10:00am PT by Paige Phelan
Mike Tyson on His Adult Swim Show: It's 'Scooby-Doo' Meets the 'A-Team'
Mike Tyson may have left the boxing ring, but Iron Mike is still not one to be challenged — whether it's solving crimes on his new Adult Swim animated series Mike Tyson Mysteries or defending the show at a recent premiere.
Surrounded by posters sporting Tyson's cartoon visage — complete with his signature face tattoo — fans caught a glimpse of the fight that still burns strong inside the former heavyweight champion during a recent premiere at the Ace Hotel in Downtown L.A.
Following a screening of the first three episodes of the series, the fun and lighthearted event turned serious when a member of the audience insulted the show's writing. Tyson's killer instincts kicked in immediately and he jumped to the defense of series creator Hugh Davidson. With the audience cheering him on, the former boxer verbally sparred with the audience member: "You're not keeping it real," Tyson said from the stage. "You're keeping it negative. Get off the f—ing mic, a—hole!"
Read more 'Mike Tyson Mysteries': TV Review
Each episode of the 15-minute animated series centers on Iron Mike and his crew (dubbed the "Mike Tyson Mystery Team") as they solve cases sent to them via carrier pigeon. Rachel Ramras plays Mike's adopted Korean daughter, Yung Hee, Community's Jim Rash voices the ghost of the Marquess of Queensberry, and Saturday Night Live alum Norm MacDonald plays the foul-mouthed, drunkard pigeon — called simply, Pigeon — who was once a man.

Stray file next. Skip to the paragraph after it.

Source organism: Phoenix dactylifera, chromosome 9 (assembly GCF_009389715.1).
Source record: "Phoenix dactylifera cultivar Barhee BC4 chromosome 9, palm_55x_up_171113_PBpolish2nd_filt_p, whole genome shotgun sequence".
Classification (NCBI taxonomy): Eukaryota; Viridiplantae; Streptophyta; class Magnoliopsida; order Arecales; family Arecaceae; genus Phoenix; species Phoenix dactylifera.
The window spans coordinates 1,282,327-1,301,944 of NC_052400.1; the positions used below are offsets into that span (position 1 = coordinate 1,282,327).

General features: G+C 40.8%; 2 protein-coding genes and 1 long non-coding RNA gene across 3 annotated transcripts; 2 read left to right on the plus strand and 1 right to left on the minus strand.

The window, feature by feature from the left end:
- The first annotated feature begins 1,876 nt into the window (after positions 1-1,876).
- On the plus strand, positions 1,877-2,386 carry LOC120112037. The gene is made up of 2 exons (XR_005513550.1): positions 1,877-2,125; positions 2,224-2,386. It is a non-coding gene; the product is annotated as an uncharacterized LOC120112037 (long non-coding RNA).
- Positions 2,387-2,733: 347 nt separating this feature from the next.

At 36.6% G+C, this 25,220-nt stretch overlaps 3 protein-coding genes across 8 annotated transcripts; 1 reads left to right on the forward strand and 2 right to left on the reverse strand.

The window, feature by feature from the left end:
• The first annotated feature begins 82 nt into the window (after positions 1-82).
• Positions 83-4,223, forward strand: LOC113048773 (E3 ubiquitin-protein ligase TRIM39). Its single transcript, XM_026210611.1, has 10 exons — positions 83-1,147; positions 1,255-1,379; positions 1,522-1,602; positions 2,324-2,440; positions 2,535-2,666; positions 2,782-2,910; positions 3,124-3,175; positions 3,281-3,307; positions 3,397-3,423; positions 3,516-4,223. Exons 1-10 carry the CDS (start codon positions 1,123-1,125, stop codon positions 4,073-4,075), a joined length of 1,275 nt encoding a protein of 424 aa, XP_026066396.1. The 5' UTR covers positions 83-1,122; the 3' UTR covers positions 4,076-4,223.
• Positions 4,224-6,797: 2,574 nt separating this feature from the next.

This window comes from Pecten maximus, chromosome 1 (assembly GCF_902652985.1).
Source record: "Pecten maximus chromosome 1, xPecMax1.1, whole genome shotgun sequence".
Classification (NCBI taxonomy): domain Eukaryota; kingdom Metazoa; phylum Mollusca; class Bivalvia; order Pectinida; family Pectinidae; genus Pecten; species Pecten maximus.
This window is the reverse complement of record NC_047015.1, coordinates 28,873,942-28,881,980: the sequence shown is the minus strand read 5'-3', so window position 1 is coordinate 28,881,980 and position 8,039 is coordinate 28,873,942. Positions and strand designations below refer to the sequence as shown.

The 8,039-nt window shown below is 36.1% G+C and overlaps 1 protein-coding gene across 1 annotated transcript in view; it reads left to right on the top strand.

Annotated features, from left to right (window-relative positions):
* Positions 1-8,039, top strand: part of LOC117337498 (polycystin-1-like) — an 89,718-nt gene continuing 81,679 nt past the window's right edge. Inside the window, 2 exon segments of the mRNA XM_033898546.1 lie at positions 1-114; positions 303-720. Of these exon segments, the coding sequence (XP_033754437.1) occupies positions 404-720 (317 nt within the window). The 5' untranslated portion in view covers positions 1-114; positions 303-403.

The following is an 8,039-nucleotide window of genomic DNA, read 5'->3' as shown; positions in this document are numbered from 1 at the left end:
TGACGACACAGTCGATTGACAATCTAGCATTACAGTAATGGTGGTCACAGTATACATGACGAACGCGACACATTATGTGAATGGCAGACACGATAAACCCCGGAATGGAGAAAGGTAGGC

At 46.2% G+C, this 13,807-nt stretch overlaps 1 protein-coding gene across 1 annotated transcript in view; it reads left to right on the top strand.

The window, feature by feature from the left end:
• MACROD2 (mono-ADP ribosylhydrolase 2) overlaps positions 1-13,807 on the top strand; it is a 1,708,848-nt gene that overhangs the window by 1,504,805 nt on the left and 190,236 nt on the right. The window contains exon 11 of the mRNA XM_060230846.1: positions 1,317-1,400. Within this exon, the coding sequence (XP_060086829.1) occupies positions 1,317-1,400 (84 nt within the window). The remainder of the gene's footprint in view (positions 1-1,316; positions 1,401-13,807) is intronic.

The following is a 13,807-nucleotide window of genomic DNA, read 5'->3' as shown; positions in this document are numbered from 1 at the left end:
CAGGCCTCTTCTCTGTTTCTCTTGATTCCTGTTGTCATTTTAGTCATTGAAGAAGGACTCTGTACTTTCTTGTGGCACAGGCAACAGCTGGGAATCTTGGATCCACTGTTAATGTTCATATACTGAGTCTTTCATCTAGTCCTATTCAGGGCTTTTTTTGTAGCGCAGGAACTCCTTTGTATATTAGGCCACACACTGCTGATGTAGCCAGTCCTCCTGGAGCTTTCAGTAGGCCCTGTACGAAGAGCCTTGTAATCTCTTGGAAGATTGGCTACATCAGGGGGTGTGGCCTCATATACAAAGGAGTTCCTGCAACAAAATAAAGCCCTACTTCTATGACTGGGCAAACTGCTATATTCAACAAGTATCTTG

The rest of the panel discussion — moderated by actor-comedian Brett Gelman (FX's Married) and featuring Davidson, Tyson, and co-stars Rash and Ramras — went down without incident. The cast fielded questions about everything from their favorite cartoon characters growing up — Tyson liked Courageous Cat and Minute Mouse, Rash was a fan of Herculoids, Mighty Man and Yukk, and "anything that was a ripoff of Scooby-Doo" — to the genesis of the show itself.
For his part, Tyson described his Hanna-Barbera–style cartoon as "Scooby-Doo meets the A-Team," with absurdist cameos including John Updike, Buzz Aldrin and Bobby Fischer's brain.
Of course, being on Adult Swim gives the show a little more leeway than the average Saturday morning classic, and Ramras thinks that's part of the appeal. "It's extra funny seeing these characters that remind you of Scooby-Doo and they're saying profanity," she said. Rash agreed, adding, "Animation is one of the few things that can bridge pretty much everybody."
As for Tyson, he's not shying away from self-deprecating humor or poking fun at his past. "[Mike] doesn't care," Davidson praised. "He'll do anything." Tyson concurred. "There's not much I'll turn down."
Still, some of Tyson's more infamous incidents — like the bite he took out of Evander Holyfield's ear — will likely not be addressed explicitly by the show. Pointing to Tyson's similarities to his character, Davidson explained that "[He] used to fight and be filled with anger, and now [he wants] to help people," adding: "That's what Mike's like [in real life now]."
The character, Davidson said, ultimately wants to "do good, and the way [he's] going do that is to solve mysteries. It's absurd and hopefully funny," though he admits that this group is composed of the "last people on Earth who should be solving crimes."
Mike Tyson Mysteries premieres Oct. 27 at 10:30 p.m. on Adult Swim. Check out the first episode below.